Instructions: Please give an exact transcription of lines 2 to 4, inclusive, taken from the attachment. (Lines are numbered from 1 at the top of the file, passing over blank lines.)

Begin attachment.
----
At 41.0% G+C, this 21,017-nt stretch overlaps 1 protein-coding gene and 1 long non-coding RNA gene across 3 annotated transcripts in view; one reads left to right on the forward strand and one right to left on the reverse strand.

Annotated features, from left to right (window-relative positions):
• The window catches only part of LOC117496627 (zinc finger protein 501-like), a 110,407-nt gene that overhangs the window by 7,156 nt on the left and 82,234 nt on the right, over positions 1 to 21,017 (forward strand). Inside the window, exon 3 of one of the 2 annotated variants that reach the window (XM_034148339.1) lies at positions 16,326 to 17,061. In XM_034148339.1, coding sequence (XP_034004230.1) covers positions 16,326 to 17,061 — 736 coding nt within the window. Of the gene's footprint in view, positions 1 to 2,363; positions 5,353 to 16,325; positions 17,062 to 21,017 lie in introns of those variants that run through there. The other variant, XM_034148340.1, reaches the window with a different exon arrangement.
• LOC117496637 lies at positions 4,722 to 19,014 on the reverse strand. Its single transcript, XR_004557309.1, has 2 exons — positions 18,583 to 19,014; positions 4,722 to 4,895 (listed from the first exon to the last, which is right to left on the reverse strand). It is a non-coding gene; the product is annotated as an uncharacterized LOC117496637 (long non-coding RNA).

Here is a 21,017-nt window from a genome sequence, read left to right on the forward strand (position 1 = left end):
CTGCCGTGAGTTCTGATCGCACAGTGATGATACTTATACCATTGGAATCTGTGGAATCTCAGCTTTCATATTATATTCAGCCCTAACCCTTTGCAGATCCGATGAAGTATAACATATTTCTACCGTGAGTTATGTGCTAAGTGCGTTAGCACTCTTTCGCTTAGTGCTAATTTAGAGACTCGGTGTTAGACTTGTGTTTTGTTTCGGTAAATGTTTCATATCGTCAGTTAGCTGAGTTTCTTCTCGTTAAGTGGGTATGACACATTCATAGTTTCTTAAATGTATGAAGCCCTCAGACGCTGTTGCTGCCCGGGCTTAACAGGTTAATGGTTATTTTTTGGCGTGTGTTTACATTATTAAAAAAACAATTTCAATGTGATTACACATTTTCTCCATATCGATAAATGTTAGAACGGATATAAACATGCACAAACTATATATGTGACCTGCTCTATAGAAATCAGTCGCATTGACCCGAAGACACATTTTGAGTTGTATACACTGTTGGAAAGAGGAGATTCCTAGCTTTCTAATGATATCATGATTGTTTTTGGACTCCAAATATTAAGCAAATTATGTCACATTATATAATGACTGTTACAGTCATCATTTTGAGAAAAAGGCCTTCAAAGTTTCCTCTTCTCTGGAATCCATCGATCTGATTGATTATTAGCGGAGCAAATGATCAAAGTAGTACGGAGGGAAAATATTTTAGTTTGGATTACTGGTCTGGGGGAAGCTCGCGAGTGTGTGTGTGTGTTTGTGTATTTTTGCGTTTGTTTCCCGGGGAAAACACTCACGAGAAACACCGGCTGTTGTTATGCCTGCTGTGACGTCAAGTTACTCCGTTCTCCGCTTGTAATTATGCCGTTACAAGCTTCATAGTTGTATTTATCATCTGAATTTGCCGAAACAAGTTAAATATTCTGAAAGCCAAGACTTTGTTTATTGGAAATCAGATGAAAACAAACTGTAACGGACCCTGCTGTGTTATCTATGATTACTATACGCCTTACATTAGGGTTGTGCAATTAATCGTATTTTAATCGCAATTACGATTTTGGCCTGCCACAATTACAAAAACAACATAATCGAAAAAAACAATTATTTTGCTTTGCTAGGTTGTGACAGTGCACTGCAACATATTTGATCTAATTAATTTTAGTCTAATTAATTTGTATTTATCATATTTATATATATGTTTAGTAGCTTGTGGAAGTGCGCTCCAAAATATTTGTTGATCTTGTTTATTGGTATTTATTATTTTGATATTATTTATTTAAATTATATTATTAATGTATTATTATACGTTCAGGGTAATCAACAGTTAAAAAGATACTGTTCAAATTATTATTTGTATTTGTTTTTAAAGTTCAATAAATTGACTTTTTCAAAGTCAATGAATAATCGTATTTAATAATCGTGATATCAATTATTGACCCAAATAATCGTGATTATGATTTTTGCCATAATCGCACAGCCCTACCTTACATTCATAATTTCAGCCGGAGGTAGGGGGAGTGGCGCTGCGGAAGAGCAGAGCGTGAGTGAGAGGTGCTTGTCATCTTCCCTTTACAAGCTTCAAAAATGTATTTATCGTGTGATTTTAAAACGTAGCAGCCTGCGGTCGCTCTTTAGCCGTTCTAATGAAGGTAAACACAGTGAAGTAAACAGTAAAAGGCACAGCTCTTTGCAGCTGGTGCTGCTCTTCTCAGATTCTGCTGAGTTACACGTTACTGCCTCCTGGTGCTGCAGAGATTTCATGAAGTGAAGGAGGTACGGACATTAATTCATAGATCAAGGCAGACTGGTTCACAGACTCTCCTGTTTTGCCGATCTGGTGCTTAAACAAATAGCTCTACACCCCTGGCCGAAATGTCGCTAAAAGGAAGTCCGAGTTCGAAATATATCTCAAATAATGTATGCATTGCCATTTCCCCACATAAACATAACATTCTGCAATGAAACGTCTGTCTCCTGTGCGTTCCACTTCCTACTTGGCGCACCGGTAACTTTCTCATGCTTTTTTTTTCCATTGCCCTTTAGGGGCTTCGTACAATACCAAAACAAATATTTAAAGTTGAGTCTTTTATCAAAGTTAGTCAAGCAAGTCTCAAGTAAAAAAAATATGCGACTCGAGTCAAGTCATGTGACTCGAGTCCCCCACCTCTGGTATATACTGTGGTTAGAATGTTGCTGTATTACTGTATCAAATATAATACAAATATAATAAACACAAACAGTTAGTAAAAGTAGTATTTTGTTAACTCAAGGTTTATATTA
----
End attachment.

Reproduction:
Annotated features, from left to right (window-relative positions):
• The window catches only part of LOC117496627 (zinc finger protein 501-like), a 110,407-nt gene that overhangs the window by 7,156 nt on the left and 82,234 nt on the right, over positions 1 to 21,017 (forward strand). Inside the window, exon 3 of one of the 2 annotated variants that reach the window (XM_034148339.1) lies at positions 16,326 to 17,061. In XM_034148339.1, coding sequence (XP_034004230.1) covers positions 16,326 to 17,061 — 736 coding nt within the window. Of the gene's footprint in view, positions 1 to 2,363; positions 5,353 to 16,325; positions 17,062 to 21,017 lie in introns of those variants that run through there. The other variant, XM_034148340.1, reaches the window with a different exon arrangement.
• LOC117496637 lies at positions 4,722 to 19,014 on the reverse strand. Its single transcript, XR_004557309.1, has 2 exons — positions 18,583 to 19,014; positions 4,722 to 4,895 (listed from the first exon to the last, which is right to left on the reverse strand). It is a non-coding gene; the product is annotated as an uncharacterized LOC117496637 (long non-coding RNA).